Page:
Mobile Communications Policies and National Broadband Strategies in Developed and Developing Countries: Lessons, Policy Issues and Challenges
42 Pages Posted: 12 Mar 2015 Last revised: 14 Aug 2015
Date Written: August 15, 2015
The intelligent mobile phone has become the most widely used communications device in the world and the access device of choice in the developing world. The International Telecommunications Union’s report “The World in 2014: ICT Facts and Figures” estimates that there were some 7 billion mobile service subscriptions by the end of 2014, corresponding to a global population of some 7.3 billion. Mobile cellular penetration rates stand at 96% globally, 121% in developed countries and 90% in developing countries. Mobile broadband subscriptions have increased from 268 million in 2007 to 2.1 billion in 2013, an average annual growth rate of 40%.By the end of 2014 the number is expected to have reached 2.3 billion, with some 55% in developing countries, compared to only some 20% in 2008.There are now more than twice as many mobile broadband subscriptions as fixed ones.
Mobile broadband communications requires an integration of wireless and wireline networks. Spectrum is the lifeblood of mobile communications services. As high-speed mobile Internet access becomes more readily available and affordable, intelligent mobile devices (e.g. smart phones, tablet computers, laptops) are being used widely for bandwidth-hungry applications, in business as well as for personal and social purposes. This means that the demand for additional spectrum bandwidth is likely to increase rapidly and outstrip the supply for the next few years. Governments have a key role to play in efficiently allocating and managing the use of the spectrum and meeting the future demand for additional spectrum bandwidth. Issues and challenges related to spectrum allocation and management will become an important component of any national wireless broadband strategy.
This paper, which complements a Panel proposal, will focus on the impact of the widespread penetration and use of the mobile phone and other more intelligent mobile devices in both developing and developed countries. It will examine and compare the role that wireless access and mobile broadband play in various national and regional broadband strategies, and how mobile communications is integrated with the wireline component of such strategies. It will discuss and compare strategies being used in developed countries like the US, Australia, New Zealand, Singapore and the EU, and developing countries like Mexico, Brazil and India, among others.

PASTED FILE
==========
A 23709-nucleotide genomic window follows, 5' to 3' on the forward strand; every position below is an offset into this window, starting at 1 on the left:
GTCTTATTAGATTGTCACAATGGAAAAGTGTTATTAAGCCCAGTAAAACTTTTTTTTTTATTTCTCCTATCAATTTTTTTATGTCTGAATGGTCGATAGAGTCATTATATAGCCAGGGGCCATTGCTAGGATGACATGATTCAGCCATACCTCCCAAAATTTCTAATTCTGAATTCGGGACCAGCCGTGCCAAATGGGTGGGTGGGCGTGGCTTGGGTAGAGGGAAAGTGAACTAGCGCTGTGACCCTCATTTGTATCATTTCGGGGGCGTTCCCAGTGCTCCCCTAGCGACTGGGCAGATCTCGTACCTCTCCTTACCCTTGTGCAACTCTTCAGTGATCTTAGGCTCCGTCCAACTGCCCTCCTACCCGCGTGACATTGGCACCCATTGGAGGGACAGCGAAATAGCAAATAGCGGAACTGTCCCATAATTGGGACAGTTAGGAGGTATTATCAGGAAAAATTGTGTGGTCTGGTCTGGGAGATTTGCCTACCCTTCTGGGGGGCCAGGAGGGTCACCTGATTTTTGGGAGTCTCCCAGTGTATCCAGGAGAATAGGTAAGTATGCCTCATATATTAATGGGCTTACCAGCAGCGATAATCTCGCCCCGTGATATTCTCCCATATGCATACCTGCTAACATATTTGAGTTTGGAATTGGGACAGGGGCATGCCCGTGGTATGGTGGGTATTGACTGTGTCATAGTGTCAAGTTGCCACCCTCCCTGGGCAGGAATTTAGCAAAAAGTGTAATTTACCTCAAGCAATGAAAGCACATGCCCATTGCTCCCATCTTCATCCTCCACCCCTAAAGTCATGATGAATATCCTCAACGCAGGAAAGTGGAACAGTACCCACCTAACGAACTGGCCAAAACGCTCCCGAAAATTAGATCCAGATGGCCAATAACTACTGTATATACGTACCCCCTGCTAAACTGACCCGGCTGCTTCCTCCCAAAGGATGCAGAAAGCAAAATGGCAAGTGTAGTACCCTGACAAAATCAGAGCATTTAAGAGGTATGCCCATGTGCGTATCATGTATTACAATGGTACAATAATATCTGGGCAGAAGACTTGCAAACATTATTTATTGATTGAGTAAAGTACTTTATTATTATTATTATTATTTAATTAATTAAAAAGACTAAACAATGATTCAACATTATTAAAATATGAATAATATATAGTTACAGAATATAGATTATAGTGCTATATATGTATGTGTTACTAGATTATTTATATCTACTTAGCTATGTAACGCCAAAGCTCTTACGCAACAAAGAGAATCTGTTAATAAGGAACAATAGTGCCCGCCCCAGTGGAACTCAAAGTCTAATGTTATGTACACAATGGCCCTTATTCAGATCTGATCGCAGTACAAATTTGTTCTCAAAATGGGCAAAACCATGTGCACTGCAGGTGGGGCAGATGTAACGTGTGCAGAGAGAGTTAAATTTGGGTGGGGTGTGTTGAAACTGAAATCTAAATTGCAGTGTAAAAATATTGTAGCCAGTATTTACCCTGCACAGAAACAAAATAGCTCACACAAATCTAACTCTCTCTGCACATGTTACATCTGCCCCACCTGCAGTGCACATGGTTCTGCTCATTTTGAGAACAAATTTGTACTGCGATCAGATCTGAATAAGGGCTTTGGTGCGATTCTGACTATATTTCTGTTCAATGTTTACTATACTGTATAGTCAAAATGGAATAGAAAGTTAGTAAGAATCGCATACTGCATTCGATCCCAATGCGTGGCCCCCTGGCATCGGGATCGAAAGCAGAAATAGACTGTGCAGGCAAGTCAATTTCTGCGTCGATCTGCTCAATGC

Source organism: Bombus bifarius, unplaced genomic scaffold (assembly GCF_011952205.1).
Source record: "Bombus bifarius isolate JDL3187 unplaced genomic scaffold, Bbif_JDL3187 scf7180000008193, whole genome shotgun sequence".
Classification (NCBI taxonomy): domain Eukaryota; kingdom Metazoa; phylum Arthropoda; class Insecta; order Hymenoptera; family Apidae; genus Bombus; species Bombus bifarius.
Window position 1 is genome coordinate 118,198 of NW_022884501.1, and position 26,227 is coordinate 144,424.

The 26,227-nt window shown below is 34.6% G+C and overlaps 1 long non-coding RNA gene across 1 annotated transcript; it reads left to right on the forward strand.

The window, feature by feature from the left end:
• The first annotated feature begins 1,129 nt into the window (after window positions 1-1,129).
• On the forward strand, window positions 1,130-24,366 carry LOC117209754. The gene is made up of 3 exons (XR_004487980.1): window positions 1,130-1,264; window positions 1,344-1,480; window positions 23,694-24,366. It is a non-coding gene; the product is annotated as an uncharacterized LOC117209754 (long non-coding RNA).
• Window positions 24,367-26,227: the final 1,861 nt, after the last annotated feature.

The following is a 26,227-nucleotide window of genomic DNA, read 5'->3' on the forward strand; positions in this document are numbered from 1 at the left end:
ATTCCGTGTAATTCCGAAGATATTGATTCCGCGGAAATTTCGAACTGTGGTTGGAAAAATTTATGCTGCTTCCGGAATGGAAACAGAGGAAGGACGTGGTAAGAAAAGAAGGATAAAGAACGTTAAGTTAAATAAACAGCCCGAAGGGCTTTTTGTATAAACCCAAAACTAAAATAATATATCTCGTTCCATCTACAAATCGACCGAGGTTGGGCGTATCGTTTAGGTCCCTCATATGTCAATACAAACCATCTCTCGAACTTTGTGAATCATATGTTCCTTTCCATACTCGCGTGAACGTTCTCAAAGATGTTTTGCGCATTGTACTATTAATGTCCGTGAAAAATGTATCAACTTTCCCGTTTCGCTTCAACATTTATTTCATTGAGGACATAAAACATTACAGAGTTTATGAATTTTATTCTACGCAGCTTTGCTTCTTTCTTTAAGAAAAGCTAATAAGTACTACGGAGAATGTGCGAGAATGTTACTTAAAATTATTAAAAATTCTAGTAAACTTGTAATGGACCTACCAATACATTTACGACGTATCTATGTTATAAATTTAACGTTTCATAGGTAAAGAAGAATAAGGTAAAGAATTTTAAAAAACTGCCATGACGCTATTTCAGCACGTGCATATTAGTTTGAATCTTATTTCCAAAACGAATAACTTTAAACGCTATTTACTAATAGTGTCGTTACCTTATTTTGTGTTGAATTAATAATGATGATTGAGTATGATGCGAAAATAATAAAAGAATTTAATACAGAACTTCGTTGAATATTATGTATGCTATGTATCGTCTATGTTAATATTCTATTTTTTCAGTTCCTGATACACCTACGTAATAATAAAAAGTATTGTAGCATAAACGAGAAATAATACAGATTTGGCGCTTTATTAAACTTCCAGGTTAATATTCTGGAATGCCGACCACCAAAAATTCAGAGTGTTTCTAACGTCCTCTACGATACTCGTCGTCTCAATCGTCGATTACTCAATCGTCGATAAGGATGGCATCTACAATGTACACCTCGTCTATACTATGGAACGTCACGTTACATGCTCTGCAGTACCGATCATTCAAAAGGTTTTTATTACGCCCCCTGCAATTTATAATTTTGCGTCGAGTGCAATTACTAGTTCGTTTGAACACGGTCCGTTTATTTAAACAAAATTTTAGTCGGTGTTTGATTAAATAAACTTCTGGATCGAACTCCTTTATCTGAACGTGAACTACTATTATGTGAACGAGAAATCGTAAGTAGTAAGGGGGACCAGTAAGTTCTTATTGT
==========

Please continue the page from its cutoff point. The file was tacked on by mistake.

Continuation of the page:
The paper will examine and discuss issues such as: • What role does mobile broadband play in different national broadband strategies, and how is it integrated with the wireline component? • In addition to efficiently allocating and managing the use of the spectrum, what other roles can governments and regulators play in enabling the continued growth of mobile telecommunications services? • Could/should revenues derived from spectrum auctions be used for targeted subsidies or other demand and supply side initiatives?
We wish to find out what has worked, what did not, the problems encountered and whether there are lessons to be learned that are of general applicability, as well as for particular countries including developing ones like India. We wish to explore the possibilities and limitations of learning from other nations’ and regions’ experiences, identifying common policy challenges and medium term research requirements of interest to the TPRC community.
Keywords: Mobile communications, broadband strategies
Suggested Citation: Suggested Citation